#266 ~ The House at Midnight

The House at Midnight by Lucie Whitehouse

Published by: Random House Publishing

Published on: June, 2008

Page Count: 336

Genre: Gothic fiction

My Reading Format: Audiobook purchased with a credit from Audible.com.

Available Formats: Hardcover, paperback, eBook, audiobook

My Review

The House at Midnight tells the story of Joanna and her group of college friends. They are entering their later 20s and starting to get more settled into their adult lives. As the story begins, Lucas, Joanna’s best friend, inherits his Uncle Patrick’s estate after his suicide. Lucas adored Patrick, especially since he became like a father to him after his father’s apparent suicide decades earlier. Patrick was a wealthy and well respected art dealer. While Lucas never lacked for money growing up, his new-found wealth leaves him uncomfortable. He opens up the estate to their group of friends on the weekends as a place for them to come and relax after the weeks spend in London. The group was rounded out by Danny, Michael, Martha, Rachel, and Rachel’s boyfriend Greg. Joanna has always been attracted to Lucas, but their relationship never developed into anything more until they started meeting at Stoneborough Manor. Once their romantic relationship began, Danny, who had been Lucas’ boyhood friend, became increasingly hostile toward Joanna. Lucas didn’t see this change and at first Joanna tried to blow it all off due to the trouble’s Danny was having with his job. When Lucas decided to move to Stoneborough permanently with Danny, who lost his job, the situation became increasingly intolerable. The house even felt hostile and oppressive to her. When Joanna is forced to make a drastic decision about her future and her romantic life, Lucas, her career, and her friendships start to deteriorate.

I love Gothic novels set in old English manners. That is what first appealed to me when I selected this novel from Audible.com. Although The House at Midnight is set in current time, those places can be deliciously eiry and full of mystery. The Thirteenth Tale, The Sister, and The Little Stranger are all strong examples of what I love in stories of this genre.  Lucie Whitehouse’s first novel did not live up to my expectations.  Joanna’s narration about the house being somehow haunted was the only thing that really spoke to the house having any power at all.  I wouldn’t have come up with that on my own.  The triangle between Joanna, Lucas, and Danny had enough tension in and of itself.  This would have been enough on its own, especially if there had been payoff.  As it was, the house really got in the way.  The situation between the friends was more uncomfortable than the house.  Perhaps this is because there wasn’t any subtlety about it.

I can’t say that I didn’t enjoy The House at Midnight.  It had its moments.  I really got involved in the story when Joanna happens upon Rachel and Greg in a compromising position.  I wish that more had come of Danny’s knowledge of this incident than what did ultimately.  The ending held some surprises but some missed opportunities as well.  There was some great potential to make Danny in to one heck of an intriguing villain.  The proposed influence of the house took up too much energy.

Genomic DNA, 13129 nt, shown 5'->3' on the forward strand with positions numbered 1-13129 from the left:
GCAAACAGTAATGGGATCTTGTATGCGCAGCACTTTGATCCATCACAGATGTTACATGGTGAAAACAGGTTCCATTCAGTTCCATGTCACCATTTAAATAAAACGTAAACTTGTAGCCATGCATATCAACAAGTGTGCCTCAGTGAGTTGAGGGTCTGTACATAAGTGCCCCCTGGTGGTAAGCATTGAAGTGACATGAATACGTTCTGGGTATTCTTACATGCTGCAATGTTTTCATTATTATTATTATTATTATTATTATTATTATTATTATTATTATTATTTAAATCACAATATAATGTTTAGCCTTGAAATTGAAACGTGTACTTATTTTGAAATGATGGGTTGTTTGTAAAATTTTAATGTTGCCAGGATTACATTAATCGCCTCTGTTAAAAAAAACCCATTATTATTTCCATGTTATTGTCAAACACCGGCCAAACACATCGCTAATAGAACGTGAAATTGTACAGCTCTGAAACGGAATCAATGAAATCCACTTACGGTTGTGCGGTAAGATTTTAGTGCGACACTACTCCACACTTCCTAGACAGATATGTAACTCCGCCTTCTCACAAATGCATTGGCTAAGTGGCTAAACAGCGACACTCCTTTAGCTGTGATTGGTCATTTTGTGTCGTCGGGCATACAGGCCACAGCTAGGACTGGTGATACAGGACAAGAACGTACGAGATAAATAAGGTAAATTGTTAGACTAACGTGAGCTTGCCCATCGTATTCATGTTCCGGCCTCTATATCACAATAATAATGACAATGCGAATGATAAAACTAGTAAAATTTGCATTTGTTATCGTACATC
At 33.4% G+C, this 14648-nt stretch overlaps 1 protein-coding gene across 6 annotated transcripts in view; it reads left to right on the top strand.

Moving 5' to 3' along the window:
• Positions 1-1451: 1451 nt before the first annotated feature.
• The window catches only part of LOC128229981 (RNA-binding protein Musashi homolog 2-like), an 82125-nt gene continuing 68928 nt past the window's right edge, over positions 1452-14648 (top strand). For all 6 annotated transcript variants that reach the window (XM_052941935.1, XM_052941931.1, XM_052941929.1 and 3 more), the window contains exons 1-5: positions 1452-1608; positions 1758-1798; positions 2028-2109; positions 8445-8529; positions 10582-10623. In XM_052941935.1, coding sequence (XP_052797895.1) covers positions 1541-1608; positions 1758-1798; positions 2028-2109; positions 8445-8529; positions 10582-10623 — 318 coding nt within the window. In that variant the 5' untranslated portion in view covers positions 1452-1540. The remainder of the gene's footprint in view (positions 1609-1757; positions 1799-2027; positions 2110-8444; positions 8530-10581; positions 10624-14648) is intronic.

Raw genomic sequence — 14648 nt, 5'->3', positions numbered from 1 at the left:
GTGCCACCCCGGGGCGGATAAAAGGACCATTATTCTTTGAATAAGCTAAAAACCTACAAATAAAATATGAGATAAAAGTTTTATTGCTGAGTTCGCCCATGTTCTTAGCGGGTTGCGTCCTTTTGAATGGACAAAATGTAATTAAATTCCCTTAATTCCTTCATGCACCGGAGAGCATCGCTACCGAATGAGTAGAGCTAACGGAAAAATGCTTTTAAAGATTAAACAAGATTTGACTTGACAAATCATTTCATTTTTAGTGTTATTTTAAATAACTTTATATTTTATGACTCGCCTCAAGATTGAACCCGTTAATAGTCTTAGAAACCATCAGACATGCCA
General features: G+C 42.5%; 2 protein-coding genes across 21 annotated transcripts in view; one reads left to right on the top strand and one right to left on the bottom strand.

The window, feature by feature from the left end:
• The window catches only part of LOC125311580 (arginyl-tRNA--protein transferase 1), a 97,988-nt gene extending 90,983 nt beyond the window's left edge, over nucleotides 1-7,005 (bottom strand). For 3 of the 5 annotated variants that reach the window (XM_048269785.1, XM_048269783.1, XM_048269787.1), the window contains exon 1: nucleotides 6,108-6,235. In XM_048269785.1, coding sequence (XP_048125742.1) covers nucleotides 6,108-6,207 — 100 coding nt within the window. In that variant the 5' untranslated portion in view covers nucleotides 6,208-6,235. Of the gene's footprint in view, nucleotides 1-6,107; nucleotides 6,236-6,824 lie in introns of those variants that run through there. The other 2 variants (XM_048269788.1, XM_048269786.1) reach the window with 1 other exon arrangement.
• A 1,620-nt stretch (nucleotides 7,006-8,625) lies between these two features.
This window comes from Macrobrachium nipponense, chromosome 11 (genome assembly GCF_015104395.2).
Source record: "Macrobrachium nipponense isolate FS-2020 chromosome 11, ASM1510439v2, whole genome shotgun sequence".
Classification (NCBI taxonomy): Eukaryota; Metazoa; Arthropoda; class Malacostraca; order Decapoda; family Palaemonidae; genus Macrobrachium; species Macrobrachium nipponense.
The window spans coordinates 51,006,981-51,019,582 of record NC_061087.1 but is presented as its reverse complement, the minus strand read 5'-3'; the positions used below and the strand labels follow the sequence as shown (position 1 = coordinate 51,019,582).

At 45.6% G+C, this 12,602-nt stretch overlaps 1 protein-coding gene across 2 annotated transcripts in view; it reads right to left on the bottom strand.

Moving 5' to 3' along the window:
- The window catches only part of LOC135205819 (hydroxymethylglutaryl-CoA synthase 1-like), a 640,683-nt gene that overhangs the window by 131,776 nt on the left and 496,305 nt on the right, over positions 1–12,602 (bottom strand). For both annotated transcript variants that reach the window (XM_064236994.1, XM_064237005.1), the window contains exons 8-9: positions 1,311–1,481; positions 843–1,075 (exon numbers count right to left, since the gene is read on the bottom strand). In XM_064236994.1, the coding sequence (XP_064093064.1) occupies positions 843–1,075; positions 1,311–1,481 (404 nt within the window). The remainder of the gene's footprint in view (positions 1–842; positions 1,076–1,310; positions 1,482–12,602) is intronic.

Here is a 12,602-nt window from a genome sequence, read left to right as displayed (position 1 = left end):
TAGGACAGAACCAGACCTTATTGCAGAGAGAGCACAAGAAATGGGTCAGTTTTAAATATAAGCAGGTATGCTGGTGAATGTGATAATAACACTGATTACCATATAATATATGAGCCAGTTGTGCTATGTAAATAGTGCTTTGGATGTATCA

The House at Midnight was narrated by Kate Reading.  As I started listening to this audiobook, I was trying to figure out where I had heard her voice before.  She was the female narrator in Chemistry for Beginners.  Although her male voices were  a bit strange, I got used to them rather quickly.  I would definitely listen to another of her audiobooks.  She does very well with the voice of contemporary British women.

My Final Thoughts

This book is definitely worth a try if you enjoy Gothic fiction.  If you do, I would rent it from the library instead of buying it.  I will be interested to see what Lucie Whitehouse writes next.

Other Voices

You know what I think.  Why not check out what other bloggers have to say?



  • At 2010.07.01 08:42, Kimmy said:

    This has been on my to-read list for a while for the same reason. I love Gothic fiction! I’m sad to hear it wasn’t up to par, but I’ll still grab it at the library sometime when my pile gets low. Also, the others you mentioned, I’ve read…The Thirteenth Tale and The Sister, but I’ve not read The Little Stranger, so I’ll have to check that one out as well. Thanks for the review!

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    • At 2010.07.01 10:17, bermudaonion (Kathy) said:

      This sounds interesting, but I don’t think I’ll go out of my way to get it.

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      • At 2010.07.01 11:13, Sandy said:

        Hmmm. Well, when I saw “gothic fiction” I got all puffed up and excited, but as I read through the plot, I deflated. Eh. I like more scandal, mystery, and a supernatural presence with my gothic mansions…

        • At 2010.07.01 19:16, jenn said:

          I love gothic fiction, so I hate thatyou were disappointed by this. I’ve requested my library get some more of Sarah Waters’ works. Hopefully, they will as I’d love to read more of her!

          • At 2010.07.02 12:03, Jen - Devourer of Books said:

            I adore gothic fiction, but if you thought it was only okay, I may hold out for something better.

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